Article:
As with any travel, there was the inevitable constraint of time, and I don't feel that I came away with anything approaching a comprehensive viticultural understanding of the Cape. That being said, I did have the chance to taste some fine representative wines from the main regions.

Constantia, just outside of Cape Town, takes the honors as the Cape's oldest wine region. I enjoyed a dessert Vin de Constance Muscat de Frontignan 2004 from the Klein Constantia winery, although I was slightly deflated by its lack of a sustained finish.

Another prime area centers around the Afrikaans-dominated university town of Stellenbosch. I was advised to visit the beautifully restored town while class is in session, or else it seems rather barren. I can see where this might be true. I can also see happily spending a full day or two here, admiring the gabled and thatched-roof Cape Dutch buildings, browsing in the design shops and lingering over a local wine or two at one of the chic terraces. You may recall I recently got to take part in a viognier harvest here in the Cevennes. Terroir makes a huge difference, whether it is in the Cevennes, the Bouche du Rhone, or Stellenbosch. After getting over its startling difference to French viognier, I loved the very full tasting, slightly peachy organic 2008 Viognier from small Topaz Estate, one of the so-called boutique, or garagiste, wineries.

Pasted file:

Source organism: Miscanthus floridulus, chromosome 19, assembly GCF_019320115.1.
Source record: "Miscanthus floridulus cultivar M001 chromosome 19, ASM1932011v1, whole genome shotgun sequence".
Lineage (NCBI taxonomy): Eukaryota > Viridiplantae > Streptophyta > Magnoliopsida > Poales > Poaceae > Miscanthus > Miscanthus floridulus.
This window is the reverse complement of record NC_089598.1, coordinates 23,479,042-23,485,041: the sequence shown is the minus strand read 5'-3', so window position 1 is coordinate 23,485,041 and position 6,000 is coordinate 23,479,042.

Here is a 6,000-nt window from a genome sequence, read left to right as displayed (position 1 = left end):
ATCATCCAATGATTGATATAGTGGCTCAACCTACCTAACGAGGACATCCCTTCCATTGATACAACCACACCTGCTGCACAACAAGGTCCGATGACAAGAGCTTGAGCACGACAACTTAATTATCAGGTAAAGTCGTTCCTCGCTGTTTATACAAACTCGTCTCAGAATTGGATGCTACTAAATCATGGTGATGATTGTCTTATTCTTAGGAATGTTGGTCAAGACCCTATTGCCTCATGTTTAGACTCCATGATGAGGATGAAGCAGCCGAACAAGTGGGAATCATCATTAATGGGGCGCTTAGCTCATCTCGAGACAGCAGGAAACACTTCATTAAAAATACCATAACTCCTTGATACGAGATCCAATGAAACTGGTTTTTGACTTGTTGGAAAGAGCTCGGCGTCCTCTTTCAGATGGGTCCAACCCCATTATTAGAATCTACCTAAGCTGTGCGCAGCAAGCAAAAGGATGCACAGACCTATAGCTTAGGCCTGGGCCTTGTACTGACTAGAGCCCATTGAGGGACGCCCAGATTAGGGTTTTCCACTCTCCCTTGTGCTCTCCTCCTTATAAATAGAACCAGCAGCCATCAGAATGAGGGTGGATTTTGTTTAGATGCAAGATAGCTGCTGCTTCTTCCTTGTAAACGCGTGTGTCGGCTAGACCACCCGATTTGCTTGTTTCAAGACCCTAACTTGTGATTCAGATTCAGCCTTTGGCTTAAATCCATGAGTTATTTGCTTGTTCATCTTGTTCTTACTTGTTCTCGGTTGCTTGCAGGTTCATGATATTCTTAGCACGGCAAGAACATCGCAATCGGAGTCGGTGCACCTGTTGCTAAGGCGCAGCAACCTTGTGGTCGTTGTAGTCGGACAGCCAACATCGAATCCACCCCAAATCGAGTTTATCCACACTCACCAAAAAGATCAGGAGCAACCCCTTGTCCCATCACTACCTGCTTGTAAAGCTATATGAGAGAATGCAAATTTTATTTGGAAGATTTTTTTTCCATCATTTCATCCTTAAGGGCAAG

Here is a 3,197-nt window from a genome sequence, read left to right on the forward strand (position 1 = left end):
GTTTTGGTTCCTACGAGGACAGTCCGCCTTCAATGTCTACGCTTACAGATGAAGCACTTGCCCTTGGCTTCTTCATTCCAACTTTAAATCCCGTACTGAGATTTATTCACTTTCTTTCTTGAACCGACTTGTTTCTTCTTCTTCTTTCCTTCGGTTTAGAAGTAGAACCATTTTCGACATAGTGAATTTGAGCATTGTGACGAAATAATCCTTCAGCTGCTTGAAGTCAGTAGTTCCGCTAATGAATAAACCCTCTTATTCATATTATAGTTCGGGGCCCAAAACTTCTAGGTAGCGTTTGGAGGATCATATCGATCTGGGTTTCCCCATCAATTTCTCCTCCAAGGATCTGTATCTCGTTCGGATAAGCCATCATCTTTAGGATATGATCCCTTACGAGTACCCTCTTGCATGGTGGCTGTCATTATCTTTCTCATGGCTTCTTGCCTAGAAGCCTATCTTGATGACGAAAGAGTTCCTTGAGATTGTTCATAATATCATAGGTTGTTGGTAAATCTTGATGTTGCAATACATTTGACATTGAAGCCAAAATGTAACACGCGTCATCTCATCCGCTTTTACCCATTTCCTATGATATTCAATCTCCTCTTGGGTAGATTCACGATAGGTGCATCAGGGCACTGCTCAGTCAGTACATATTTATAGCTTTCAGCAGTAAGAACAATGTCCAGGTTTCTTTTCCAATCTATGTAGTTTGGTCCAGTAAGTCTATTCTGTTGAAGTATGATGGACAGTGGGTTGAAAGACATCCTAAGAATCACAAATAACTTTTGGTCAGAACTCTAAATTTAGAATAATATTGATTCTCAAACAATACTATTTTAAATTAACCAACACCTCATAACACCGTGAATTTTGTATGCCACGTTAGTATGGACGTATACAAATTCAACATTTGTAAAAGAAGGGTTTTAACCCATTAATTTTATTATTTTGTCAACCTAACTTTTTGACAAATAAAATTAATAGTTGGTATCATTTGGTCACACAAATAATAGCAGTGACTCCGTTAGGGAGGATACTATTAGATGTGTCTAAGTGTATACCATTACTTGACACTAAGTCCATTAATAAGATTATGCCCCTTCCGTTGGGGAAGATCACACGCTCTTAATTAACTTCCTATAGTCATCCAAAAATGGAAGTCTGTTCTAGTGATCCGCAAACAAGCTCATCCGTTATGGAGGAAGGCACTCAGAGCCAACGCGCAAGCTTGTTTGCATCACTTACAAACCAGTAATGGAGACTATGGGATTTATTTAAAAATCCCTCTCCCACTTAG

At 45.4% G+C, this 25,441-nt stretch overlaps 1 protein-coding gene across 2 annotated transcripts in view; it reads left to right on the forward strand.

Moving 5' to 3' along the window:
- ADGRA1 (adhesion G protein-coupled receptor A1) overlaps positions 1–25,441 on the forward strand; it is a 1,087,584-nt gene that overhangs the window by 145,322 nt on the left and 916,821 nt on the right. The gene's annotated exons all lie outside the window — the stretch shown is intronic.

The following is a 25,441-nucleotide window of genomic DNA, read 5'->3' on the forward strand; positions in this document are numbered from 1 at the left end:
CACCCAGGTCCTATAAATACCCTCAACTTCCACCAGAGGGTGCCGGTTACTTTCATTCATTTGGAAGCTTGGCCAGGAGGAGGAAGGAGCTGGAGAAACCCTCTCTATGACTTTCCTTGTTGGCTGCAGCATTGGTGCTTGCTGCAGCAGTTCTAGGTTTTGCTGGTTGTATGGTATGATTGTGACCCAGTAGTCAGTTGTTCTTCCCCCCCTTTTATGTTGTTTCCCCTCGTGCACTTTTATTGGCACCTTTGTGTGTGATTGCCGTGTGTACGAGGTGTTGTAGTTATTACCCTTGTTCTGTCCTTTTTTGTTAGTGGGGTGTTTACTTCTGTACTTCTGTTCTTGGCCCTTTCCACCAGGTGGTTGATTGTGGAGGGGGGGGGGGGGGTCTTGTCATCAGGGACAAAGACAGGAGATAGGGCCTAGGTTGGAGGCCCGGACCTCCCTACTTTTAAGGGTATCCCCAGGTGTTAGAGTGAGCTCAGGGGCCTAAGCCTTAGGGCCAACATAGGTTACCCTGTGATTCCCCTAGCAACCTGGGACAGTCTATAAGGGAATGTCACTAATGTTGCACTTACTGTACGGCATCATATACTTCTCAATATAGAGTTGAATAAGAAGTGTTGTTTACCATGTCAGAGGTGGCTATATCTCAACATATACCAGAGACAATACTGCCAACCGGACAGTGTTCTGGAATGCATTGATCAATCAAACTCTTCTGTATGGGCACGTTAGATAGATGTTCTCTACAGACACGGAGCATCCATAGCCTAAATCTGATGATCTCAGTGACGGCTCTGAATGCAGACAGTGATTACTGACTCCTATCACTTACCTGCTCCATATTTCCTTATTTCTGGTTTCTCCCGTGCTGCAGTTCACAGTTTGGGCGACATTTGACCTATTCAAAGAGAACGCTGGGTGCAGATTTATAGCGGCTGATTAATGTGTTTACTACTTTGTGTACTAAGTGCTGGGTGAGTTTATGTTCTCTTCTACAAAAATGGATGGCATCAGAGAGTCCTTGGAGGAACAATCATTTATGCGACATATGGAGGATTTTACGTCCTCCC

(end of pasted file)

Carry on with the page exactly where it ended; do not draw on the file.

The third main area is Paarl, which produces even more wine than Stellenbosch, and is known for its fortified wines. I am afraid I wasn't able to visit. (Next time?) While I am thinking of it, I should note that all the wineries now charge a small tasting fee, which I am not used to. It seems that too many South Africans enjoyed themselves rather mightily...